While God does not tempt us with evil, He does put us to the test in other ways, and there are ways in which He, Himself, can be tempted. For example, the Israelites tried God’s patience with their rebellious attitudes (1 Cor. 10:9). We also find that God put Abraham’s faith to the test by giving him commands to obey (Heb. 11:17). But He never tempted Abraham or us with sin by prompting us to lose control of our appetites. He never appeals to our desires to create within us evil passions.
There are actually two different parallels used by James in this text which inform us concerning the nature of temptation and sin. The first illustration is that of using bait to lure prey to its destruction. The second is that of the birth process, but in this case the result of the birth is not life, but death.
Carried away and Enticed
“But each one is tempted when he is carried away and enticed by his own lust.” (James 1:14). James traces temptation to its very origin. We learn here what temptation is even before it become a temptation. The first order of business is to accurately assign the responsibility for a person’s sin. My sin is not your fault, my parents’ faults, my friends’ faults, or my enemy’s fault. It most certainly is not God’s fault. Whose lust was it that led to temptation and sin? It was the sinner’s “own” lust!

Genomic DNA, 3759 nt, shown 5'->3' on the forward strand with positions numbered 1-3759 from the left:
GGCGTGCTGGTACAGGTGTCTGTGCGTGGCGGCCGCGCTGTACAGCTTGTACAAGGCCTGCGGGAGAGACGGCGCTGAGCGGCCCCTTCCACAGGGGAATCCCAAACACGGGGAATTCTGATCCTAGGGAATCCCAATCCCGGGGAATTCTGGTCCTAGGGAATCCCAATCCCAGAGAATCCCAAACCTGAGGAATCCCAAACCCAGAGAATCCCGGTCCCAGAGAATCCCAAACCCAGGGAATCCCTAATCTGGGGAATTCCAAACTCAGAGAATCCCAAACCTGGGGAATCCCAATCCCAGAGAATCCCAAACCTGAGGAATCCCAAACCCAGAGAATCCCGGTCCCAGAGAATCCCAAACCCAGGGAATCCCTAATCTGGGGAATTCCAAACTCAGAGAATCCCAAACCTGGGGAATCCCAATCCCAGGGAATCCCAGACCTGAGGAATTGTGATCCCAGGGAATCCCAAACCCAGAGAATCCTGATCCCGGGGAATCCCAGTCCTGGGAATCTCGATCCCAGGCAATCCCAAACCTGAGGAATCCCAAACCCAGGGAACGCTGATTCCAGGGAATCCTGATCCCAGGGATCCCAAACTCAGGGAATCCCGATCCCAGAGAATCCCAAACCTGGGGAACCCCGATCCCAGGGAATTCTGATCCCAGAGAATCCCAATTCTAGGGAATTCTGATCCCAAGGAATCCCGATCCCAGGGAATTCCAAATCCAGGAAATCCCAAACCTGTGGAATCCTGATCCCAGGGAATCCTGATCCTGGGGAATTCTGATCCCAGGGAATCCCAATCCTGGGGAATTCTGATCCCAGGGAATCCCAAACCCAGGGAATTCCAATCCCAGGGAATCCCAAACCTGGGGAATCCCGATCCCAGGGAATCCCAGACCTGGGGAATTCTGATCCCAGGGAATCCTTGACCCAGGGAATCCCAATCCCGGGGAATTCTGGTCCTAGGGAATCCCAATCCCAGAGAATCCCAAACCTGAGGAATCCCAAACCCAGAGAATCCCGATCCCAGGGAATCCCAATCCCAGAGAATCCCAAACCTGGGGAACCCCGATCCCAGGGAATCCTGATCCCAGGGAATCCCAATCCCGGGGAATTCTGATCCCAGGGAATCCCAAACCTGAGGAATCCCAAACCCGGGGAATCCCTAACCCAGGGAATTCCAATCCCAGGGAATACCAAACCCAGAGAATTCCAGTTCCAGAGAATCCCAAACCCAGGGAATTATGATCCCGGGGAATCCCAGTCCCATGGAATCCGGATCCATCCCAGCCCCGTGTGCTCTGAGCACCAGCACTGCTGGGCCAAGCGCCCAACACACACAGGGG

The body of a human being can be used for good or evil, and it is the person who makes the decision. One can use his or her body to glorify God and make it a temple of the Holy Spirit or one can use it to bring dishonor upon oneself by partaking in the deeds of the flesh. One walks either according to the spirit or according to the flesh. Paul says the two, flesh and spirit, are opposed to one another. He tells us that those who belong to Christ have crucified the flesh and its passions and walk according to the spirit. However, those who practice the deeds of the flesh will not inherit the kingdom of God.